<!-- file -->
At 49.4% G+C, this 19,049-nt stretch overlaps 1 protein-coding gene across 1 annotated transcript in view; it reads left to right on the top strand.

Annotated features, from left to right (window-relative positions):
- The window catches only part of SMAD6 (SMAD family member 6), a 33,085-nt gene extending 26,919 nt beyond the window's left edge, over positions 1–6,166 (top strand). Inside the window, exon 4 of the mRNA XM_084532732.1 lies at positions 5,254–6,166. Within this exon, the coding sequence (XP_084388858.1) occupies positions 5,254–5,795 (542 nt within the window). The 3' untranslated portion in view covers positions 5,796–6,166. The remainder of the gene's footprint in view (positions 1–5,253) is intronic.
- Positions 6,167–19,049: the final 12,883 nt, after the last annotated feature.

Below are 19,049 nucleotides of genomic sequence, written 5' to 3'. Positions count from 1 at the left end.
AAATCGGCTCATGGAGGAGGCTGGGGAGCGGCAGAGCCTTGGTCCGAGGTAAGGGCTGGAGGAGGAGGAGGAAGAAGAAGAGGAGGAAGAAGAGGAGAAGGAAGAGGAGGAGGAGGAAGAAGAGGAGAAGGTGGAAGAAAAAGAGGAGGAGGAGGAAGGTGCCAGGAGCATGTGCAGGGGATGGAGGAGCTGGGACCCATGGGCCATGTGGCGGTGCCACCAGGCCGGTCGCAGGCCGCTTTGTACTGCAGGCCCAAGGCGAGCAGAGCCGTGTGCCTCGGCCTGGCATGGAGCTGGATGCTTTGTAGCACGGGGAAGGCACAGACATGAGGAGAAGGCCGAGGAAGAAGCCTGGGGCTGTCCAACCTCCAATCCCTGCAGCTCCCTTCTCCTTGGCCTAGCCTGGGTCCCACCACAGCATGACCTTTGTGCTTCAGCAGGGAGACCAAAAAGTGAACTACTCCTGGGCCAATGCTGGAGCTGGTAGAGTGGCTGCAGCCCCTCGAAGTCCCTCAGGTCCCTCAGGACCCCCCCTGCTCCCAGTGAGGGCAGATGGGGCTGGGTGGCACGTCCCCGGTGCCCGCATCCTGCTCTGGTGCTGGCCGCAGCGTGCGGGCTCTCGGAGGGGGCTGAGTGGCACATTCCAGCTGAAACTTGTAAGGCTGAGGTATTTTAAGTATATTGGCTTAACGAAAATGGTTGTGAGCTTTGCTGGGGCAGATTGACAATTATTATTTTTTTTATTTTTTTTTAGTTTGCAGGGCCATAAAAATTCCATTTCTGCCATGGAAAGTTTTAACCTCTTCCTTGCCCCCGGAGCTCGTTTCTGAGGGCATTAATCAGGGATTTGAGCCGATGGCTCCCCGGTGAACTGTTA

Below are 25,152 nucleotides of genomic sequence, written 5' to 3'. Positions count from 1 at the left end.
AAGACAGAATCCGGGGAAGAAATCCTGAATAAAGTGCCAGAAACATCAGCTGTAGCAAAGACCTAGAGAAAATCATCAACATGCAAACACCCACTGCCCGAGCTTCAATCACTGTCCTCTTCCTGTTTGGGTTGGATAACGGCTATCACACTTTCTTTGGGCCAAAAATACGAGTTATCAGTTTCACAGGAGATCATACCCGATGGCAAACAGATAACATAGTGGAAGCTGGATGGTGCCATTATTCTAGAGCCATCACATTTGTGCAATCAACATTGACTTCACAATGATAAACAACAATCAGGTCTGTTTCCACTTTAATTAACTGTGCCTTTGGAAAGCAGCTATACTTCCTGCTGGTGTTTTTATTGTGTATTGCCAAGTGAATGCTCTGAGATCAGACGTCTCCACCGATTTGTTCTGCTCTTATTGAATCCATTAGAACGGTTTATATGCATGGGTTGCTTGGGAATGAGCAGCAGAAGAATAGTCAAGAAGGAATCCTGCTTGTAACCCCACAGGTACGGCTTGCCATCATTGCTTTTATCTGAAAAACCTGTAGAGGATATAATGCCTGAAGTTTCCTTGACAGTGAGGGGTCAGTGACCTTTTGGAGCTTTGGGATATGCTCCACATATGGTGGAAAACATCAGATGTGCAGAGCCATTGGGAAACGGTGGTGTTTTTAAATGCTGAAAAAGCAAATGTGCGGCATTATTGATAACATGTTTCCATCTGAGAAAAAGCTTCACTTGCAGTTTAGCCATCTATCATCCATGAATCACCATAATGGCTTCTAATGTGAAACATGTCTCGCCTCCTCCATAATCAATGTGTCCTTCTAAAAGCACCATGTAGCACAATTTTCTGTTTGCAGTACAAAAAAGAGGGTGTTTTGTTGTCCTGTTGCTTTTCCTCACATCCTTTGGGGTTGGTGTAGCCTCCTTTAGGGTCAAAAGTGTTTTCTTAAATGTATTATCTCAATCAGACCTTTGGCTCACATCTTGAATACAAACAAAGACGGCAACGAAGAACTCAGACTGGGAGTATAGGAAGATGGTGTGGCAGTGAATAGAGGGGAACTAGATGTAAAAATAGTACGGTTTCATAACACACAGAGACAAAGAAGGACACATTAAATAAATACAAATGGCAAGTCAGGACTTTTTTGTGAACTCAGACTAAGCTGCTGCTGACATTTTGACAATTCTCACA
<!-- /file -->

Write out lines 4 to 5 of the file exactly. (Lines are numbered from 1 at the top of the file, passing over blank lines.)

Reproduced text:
- Positions 6,167–19,049: the final 12,883 nt, after the last annotated feature.

Below are 19,049 nucleotides of genomic sequence, written 5' to 3'. Positions count from 1 at the left end.